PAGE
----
Did you know that food allergies affect 1 in 13 school-aged children? It’s the most common trigger of anaphylaxis for this age group, too. There’s been an 18% increase in food allergies among school age children in the last fifteen years. I taught school several years ago and back then I never had even one child with a food allergy. Not one. But, I know that is not the case today, and many parents and teachers are having to learn how to manage food allergies in schools.
But the question that must go through every parent’s mind is how do you reduce the risk of ingestion of food allergens while in school? And also, what procedures and strategies are in place to recognize and treat allergic reactions and anaphylaxis?
Notifying the School about Food Allergies
If your child has a potentially life-threatening food allergy, you’ll need to notify the school. You’ll want to let the school know foods your child must avoid, and also any possible substitutions. You can provide them with a written emergency plan or what is often referred to as a “food-allergy action plan”. There are many versions of this form and I’ll reference a few here:
Food-Allergy Action Plan – from Food Allergy Research & Education (scroll all the way down if viewing on an iPad)
Food-Allergy Action Plan – Douglass Childcare
Authorization of Treatment – Food Allergy Research
Nursing Protocol – Management of Food Allergies: School Treatment
If none of these forms adequately meet your and your child’s needs, search with the keywords “food-allergy action plan” for more suitable options. Unfortunately, at this point in time, there isn’t a universal form.
Considerations for Developing a Food-Allergy Action Plan
The treatment plan should include:
- your child’s name
- your child’s photograph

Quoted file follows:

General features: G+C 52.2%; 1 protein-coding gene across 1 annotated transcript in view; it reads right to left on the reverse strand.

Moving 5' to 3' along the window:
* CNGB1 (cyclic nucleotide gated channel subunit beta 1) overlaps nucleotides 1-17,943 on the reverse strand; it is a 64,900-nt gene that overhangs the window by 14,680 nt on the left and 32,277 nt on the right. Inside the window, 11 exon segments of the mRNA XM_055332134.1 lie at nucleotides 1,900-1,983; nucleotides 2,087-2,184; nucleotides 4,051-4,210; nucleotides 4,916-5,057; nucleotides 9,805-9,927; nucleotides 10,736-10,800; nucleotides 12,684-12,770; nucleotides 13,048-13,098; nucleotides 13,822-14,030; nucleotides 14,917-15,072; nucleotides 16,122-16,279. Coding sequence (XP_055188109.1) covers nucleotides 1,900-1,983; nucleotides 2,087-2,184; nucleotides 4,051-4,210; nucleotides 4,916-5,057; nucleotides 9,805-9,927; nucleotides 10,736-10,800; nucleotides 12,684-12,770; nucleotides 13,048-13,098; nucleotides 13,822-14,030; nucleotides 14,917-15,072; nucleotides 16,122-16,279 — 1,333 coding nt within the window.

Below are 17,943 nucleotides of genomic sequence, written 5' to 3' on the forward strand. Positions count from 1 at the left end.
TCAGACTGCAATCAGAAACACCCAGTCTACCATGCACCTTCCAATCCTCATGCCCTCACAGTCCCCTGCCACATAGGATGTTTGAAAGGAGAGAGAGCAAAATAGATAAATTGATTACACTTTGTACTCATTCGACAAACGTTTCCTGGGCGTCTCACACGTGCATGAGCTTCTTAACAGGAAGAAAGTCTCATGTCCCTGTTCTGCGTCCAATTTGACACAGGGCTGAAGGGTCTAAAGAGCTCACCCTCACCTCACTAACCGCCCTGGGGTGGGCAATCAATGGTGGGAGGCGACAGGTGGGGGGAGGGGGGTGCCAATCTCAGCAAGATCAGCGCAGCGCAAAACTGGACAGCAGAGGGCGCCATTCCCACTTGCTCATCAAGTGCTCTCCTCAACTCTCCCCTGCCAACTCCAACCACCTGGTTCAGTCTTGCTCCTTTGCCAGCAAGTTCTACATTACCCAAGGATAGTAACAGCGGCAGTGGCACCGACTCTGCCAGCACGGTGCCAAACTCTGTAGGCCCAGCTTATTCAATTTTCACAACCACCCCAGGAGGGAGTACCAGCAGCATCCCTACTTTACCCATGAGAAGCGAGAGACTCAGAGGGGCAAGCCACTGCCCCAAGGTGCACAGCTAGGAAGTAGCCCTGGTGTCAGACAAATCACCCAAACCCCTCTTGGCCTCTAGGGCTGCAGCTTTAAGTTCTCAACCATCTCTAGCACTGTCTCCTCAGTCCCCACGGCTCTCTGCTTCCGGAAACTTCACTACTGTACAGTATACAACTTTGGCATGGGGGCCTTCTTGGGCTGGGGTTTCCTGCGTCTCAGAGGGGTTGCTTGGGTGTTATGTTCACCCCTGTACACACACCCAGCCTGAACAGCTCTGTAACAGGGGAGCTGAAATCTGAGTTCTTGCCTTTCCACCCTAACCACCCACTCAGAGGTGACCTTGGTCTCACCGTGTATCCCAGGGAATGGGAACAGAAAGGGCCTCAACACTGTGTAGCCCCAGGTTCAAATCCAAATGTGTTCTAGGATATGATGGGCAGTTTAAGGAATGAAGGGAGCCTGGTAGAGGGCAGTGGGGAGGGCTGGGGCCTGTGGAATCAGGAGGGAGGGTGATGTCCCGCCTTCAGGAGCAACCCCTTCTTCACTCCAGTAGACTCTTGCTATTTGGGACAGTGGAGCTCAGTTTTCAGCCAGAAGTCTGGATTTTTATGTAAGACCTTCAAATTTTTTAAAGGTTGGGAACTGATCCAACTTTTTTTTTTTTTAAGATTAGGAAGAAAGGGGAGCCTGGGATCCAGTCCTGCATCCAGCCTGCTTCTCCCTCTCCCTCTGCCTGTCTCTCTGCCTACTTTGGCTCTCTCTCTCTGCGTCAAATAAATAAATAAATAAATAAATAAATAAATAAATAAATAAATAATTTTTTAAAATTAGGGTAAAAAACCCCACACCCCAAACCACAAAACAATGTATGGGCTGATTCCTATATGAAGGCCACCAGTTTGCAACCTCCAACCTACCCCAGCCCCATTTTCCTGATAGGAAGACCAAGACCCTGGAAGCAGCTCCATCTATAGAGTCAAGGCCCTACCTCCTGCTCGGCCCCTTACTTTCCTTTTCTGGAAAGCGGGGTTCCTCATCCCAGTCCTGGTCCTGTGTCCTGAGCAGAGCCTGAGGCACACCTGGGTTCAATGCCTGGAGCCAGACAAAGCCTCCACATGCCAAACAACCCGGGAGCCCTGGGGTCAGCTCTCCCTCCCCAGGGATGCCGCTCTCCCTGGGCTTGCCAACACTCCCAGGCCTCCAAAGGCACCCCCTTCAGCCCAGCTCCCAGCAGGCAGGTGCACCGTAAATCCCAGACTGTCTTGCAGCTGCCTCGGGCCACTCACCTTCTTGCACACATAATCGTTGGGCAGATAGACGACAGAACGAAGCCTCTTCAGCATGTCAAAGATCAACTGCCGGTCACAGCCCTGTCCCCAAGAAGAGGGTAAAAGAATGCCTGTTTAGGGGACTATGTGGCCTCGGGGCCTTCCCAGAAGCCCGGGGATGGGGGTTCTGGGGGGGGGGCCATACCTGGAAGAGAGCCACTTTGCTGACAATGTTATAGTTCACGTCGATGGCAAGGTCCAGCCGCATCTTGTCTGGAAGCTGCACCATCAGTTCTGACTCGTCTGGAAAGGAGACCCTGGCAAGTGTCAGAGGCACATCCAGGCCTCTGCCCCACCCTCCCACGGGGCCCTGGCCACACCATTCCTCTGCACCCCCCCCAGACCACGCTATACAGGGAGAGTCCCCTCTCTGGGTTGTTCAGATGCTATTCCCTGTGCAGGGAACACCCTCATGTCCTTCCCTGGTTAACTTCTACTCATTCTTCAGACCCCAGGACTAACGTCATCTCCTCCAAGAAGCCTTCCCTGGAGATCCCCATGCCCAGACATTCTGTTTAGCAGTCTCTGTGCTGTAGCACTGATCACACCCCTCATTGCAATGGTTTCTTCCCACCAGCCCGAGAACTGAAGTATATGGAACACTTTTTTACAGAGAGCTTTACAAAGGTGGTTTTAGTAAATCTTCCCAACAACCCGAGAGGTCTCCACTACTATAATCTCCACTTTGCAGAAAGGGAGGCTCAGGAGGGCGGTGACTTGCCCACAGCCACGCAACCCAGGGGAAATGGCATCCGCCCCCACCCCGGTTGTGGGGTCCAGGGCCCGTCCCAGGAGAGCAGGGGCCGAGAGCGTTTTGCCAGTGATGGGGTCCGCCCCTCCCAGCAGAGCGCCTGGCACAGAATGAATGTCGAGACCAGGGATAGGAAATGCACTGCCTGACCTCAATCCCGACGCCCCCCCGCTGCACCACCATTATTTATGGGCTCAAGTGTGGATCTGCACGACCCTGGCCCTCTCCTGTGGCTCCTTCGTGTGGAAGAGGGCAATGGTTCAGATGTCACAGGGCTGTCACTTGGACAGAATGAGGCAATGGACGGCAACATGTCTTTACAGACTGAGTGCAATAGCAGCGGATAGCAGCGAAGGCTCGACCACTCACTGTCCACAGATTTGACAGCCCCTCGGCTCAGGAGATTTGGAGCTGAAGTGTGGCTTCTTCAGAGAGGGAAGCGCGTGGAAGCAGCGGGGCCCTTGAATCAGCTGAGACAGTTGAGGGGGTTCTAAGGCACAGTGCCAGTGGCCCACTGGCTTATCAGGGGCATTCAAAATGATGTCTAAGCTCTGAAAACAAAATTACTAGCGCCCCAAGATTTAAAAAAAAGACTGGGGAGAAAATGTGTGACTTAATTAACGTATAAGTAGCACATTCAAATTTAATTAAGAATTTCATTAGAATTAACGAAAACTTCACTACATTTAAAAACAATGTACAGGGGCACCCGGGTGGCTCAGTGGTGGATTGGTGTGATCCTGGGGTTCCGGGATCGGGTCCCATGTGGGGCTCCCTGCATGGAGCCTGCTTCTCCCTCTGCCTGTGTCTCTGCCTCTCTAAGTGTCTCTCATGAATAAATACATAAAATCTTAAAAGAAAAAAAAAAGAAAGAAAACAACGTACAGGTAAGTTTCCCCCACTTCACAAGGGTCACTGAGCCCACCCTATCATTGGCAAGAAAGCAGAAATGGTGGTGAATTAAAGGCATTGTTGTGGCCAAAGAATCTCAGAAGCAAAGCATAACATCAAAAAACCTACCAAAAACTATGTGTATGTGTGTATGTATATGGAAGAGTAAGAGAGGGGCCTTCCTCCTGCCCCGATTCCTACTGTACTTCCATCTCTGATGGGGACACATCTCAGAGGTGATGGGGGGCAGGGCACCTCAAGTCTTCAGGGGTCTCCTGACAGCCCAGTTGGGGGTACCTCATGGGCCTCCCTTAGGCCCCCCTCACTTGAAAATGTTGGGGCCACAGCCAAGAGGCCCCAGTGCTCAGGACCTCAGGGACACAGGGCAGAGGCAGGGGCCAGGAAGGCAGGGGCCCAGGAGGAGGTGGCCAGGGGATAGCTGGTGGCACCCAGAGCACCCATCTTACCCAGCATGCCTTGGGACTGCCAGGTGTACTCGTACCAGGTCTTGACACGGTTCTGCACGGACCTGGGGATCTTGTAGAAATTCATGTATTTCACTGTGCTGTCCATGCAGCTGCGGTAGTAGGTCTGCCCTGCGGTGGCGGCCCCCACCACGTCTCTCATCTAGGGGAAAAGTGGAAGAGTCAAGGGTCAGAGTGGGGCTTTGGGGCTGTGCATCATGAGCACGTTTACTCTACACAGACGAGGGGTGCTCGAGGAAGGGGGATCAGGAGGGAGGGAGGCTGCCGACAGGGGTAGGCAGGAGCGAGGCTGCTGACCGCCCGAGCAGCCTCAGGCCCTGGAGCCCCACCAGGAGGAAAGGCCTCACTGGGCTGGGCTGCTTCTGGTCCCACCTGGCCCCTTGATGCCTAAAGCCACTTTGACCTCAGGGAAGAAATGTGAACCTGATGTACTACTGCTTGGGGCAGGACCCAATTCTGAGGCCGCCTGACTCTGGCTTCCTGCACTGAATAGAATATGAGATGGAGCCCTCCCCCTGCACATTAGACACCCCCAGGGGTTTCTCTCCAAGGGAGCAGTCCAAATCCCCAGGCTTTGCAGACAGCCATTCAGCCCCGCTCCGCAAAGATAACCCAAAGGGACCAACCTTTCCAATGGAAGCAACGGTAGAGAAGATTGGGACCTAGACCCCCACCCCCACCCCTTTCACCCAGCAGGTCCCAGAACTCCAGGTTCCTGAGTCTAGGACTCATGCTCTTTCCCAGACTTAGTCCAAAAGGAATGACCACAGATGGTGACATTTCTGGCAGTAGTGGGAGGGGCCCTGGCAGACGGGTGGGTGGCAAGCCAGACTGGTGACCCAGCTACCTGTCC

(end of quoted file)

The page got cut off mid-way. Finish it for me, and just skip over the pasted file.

- any specifics about food allergies
- symptoms your child may have
- treatments in case of emergencies
- when to call emergency services
- your contact information
Food Allergies and Anaphylactic Shock
Some food allergies are so severe, they may require epinephrine devices to be used at school and you may need to obtain a prescription to have some for school use as well as home use.
Who Should Have the Epipens:
1) If possible, depending on state and school laws as well as the age of your child, it’s recommended one epipen autoinjector be carried by your child in a dedicated bag. This site has some epipen bags suitable for this purpose. A great resource, too, is the article “When Should Students With Asthma or Allergies Carry and Self-Administer Emergency Medications at School?”
2) If it’s not possible for your child to carry the autoinjector themselves, then an epipen could be kept with the supervising teacher.
3) Additional epipens should be kept with the school nurse, in case the your child forgets the epipen bag or a second epinephrine dose is needed.
Other Considerations to Keep in Mind
A few other considerations you may want to keep in mind:
1) Be sure the nurse, teachers (classroom teacher, art teacher, gym teacher, etc.) and staff have been educated on how to use an epipen.
2) Have your child wear a medic alert bracelet to make others who may come in contact with your child are aware of food allergies.
3) Check and make sure that substitute teachers are made aware of your child’s food allergies.
4) Make a point to meet with school staff and administrators to work cooperatively to help insure the possibilities of coming into contact with any known food allergens is minimized.
Another great resource is from the American Academy of Pediactrics – Clinical Report – Management of Food Allergy in the School Setting.
The video below details how to make sure your child’s school is prepared for possible anaphylaxis and the use of epipens in schools, “Epi Everywhere! Every Day! School-based Anaphylaxis Preparedness.”